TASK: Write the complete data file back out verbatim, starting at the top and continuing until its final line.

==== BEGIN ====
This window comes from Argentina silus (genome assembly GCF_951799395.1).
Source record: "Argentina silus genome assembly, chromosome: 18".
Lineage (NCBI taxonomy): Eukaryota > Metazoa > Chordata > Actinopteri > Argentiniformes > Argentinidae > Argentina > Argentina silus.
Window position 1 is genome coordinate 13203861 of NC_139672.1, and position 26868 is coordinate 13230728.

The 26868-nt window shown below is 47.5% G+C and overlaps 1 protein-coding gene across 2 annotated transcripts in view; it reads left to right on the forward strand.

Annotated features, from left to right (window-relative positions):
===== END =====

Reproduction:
This window comes from Argentina silus (genome assembly GCF_951799395.1).
Source record: "Argentina silus genome assembly, chromosome: 18".
Lineage (NCBI taxonomy): Eukaryota > Metazoa > Chordata > Actinopteri > Argentiniformes > Argentinidae > Argentina > Argentina silus.
Window position 1 is genome coordinate 13203861 of NC_139672.1, and position 26868 is coordinate 13230728.

The 26868-nt window shown below is 47.5% G+C and overlaps 1 protein-coding gene across 2 annotated transcripts in view; it reads left to right on the forward strand.

Annotated features, from left to right (window-relative positions):